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P-109 Dying trajectories in 21st century – a sociological research programme outline
  1. T Weber
  1. Technical University Berlin, Germany


Background In the context of last decade’s push for “activation” in European politics, research foundations support research on ageing that focusses mainly on “successful ageing”. It is a concept that idealises healthy, active and mobile elderly helpfully contributing to society after retirement (and neglects the diversity of health, social classes and social skills).

Aim In Europe life expectancies and age at death are increasing and more people die in extreme old age. Longevity comes with a price. In the course of the demographic change people not only live longer, but die longer, partially also due to more easily treated but not curable diseases. At the same time elderly are more often forced to deal with end of life planning. Therefore more research, especially interdisciplinary research on the end of life is vital, because the demographic change does not only demand a renegotiation of ageing as it is happening, but also a renegotiation of dying.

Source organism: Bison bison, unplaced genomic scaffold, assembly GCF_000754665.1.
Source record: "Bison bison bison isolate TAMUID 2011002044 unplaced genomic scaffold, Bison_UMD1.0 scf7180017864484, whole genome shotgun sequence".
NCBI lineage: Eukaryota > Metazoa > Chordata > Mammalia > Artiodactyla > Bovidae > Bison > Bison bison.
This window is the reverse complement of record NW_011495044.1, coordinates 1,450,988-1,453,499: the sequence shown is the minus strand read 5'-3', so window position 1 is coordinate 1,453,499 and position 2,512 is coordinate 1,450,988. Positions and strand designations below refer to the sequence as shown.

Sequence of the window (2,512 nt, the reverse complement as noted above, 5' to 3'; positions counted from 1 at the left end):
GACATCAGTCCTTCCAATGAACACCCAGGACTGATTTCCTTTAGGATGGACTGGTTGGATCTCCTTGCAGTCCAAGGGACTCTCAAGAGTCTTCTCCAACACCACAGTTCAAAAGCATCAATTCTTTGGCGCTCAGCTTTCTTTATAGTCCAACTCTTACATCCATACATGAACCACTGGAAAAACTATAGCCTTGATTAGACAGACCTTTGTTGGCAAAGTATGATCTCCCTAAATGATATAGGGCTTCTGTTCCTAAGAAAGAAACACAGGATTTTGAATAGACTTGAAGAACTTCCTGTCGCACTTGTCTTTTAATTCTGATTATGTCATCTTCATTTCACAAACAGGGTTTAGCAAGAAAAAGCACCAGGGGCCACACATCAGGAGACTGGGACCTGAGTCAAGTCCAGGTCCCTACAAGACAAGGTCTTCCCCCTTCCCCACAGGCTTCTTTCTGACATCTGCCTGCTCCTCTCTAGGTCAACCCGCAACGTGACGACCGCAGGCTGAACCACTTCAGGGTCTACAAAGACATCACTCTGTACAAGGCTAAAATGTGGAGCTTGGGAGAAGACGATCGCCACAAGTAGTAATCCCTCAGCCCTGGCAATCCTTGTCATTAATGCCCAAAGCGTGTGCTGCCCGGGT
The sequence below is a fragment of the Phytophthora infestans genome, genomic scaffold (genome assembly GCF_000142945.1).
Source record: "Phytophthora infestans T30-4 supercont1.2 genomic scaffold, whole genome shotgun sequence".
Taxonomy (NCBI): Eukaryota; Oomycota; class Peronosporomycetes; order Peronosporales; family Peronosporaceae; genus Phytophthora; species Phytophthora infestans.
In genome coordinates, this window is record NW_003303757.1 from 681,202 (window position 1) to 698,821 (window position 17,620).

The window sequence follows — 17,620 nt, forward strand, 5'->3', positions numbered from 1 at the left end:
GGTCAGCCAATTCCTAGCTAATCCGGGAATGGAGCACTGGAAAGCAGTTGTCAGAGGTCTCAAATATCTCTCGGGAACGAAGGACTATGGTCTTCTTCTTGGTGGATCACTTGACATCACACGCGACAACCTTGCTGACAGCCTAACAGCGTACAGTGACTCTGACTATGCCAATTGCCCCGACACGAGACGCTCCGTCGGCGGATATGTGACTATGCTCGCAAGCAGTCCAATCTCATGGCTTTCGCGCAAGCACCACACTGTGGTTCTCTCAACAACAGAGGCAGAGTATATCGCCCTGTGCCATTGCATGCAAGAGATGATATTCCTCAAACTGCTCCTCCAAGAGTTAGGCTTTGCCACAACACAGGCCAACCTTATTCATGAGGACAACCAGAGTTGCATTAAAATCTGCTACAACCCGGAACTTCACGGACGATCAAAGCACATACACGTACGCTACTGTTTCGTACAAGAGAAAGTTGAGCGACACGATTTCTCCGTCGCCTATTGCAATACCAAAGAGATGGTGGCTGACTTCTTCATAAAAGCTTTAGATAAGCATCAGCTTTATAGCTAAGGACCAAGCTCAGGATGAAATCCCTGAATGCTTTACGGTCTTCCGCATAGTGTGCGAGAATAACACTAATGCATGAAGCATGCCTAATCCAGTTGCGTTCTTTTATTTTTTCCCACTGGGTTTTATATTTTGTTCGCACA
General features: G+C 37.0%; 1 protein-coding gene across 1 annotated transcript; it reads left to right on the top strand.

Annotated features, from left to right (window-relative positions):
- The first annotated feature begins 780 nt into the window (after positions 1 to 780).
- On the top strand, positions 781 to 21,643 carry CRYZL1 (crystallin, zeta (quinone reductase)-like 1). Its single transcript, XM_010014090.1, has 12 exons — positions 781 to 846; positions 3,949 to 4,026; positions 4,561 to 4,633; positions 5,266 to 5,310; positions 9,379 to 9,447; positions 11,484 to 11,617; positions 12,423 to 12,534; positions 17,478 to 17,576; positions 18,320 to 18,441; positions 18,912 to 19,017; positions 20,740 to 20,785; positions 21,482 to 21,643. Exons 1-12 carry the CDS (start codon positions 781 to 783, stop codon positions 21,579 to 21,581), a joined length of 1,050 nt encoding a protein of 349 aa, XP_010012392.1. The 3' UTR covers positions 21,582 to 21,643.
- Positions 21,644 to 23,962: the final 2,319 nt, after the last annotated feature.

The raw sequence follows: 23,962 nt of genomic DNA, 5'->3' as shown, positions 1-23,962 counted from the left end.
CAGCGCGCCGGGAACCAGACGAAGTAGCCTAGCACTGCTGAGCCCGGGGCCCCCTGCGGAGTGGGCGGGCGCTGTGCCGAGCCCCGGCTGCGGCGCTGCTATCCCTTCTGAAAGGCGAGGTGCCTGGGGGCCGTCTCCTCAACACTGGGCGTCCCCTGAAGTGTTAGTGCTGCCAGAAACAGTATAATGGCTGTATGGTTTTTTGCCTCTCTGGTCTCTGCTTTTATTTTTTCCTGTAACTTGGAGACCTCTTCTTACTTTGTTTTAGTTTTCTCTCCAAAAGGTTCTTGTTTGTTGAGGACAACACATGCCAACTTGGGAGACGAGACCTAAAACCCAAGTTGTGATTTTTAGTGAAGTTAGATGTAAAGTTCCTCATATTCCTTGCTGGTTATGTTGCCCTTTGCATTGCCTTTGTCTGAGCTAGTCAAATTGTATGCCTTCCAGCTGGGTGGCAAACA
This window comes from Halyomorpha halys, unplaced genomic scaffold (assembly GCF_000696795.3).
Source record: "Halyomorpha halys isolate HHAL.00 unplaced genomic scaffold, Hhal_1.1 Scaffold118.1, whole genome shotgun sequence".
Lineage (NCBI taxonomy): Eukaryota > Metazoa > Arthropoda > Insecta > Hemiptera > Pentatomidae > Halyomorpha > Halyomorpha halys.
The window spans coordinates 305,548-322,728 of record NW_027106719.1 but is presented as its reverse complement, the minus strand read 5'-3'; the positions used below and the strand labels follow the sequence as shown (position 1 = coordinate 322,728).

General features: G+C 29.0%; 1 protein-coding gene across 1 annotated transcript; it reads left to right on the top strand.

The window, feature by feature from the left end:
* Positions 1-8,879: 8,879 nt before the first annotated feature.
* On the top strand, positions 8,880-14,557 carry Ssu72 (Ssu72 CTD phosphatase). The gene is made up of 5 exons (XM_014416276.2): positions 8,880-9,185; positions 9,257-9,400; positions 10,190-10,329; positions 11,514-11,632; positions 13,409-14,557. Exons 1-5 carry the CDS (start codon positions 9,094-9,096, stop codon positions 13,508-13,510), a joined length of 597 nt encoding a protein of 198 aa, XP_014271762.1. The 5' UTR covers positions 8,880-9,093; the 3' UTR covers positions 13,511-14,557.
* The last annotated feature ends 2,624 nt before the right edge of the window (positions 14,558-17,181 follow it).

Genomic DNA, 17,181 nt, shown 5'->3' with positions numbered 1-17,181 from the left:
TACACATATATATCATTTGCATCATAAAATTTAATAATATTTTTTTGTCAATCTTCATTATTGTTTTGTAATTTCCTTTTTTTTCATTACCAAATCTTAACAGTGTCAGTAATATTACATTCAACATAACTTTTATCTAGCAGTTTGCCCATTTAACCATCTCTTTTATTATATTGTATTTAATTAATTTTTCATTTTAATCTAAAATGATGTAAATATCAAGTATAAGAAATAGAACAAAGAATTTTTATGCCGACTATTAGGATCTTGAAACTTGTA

Results The change occurring in dying trajectories generates new knowledge, places and spaces, as well as practises and care. These processes of transformation take place without adequate interdisciplinary research such as sociology but also demography, architecture, law etc.

Discussion The presentation will offer possible sociological questions, methods and material needed to study the diversity of contemporary dying trajectories.

Conclusion As only a few elderly die, where, when and how as they would have wished, the highly emotional public debates about for instance care home scandals demonstrate the urgency of sociological empirical research.

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